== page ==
On this second excursion, seeing nothing, even after a very careful survey, in the externals of either of the three shops to decide my final choice, I resolved, in the conceit of a pretty ready appreciation of character, on being guided by the result of a glance at the general personal appearances of the respective shopkeepers.mitted. On pretence, then, of examining a certain box of Turkey figs that lay in the window of one of the shops in question, I took a furtive peep of the gentleman behind the counter. I didn't like his looks at all; he was a thin, starved, hungry-looking fellow, with a long, sharp, red nose, and, I thought, altogether, a sort of person likely to do a little business in the short-weight way with those who dealt with him. I thought, too, from the glance I took of his head, that there was a deficiency in his bump of conscientiousness. Him, therefore, I struck off the list, and proceeded to the


This man was, in all personal respects, the very opposite of the other; he was a fat, gruff, savage-looking monster, from whom I did not think much civility was to be expected; nor did I like the act in which I found him, when I peeped through the window-this was throwing a loaded salt basket at the head of his apprentice. Probably it was deserved, but I did not like the choler it exhibited -so I passed on to the third. Here was a jolly, pleasant, matronly-looking woman for shopkeeper. I was taken with her appearance, so in I popped, and we soon came to an understand ing. opened negotiations by the purchase of a couple of pounds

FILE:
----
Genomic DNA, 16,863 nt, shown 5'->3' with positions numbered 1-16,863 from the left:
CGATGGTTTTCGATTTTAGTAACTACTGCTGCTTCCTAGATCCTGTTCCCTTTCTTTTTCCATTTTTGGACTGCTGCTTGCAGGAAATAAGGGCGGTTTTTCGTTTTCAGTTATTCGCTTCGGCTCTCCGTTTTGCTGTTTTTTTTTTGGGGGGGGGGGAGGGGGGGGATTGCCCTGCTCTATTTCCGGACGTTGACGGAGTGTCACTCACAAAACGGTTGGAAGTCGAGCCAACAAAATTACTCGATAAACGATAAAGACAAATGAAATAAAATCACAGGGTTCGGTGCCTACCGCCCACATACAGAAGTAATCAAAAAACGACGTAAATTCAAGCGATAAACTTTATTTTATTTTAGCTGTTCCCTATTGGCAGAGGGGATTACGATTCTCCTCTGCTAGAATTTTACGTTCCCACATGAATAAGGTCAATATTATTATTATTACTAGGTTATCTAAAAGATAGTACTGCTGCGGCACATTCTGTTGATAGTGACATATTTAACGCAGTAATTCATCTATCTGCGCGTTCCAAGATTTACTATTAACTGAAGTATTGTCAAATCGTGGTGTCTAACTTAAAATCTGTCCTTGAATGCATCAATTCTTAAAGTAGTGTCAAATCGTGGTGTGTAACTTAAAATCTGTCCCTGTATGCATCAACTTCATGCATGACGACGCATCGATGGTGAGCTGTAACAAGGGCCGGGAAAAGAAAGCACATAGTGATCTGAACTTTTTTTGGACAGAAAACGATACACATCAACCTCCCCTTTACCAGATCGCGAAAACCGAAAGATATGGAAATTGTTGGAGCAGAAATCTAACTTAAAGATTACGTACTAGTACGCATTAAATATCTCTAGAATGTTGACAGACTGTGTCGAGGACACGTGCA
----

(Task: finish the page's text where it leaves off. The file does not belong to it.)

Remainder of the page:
The intercourse which this brought on between the female members of the two families afforded my wife and daughters an opportunity of hearing Miss Mary Aikenside's performances on the piano-for she, too, resided with her mother, with which they were all delighted; she was, they said, an exquisite performer; my wife adding, that as it was now full time that our two eldest girls had begun music (of which, indeed, we had been thinking for some time previously), we might just send them at once to Miss Aikenside. I offered no objection, but, on the contrary, was very glad that we could yet further patronise the very respectable family whose services we had already found so useful; so to Miss Mary Aikenside our two daughters were immediately sent, to learn music; and very rapid progress they subsequently made under her tuition.

It was only now-that is, after my two girls had begun music with Miss Aikenside-that I began to perceive the oddity of the circumstance of having so many of our wants supplied by one


family; for I may as well add, the baker, who was unmarried, also lived with his mother. But this was an oddity to be rendered yet more remarkable.

"Mrs. Aikenside, my good lady," said I, on dropping one day into the shop," you were good enough, besides furnishing us with what you dealt in yourself, to tell us where we could be supplied with what you did not deal in. You told us where to find a baker; now, can you tell us where we shall find a shoemaker-a respectable shoemaker ?"

Mrs. Aikenside laughed. "My husband, sir," she said, "is a shoemaker, and will be much obliged to you for any employment you may be pleased to put in his way."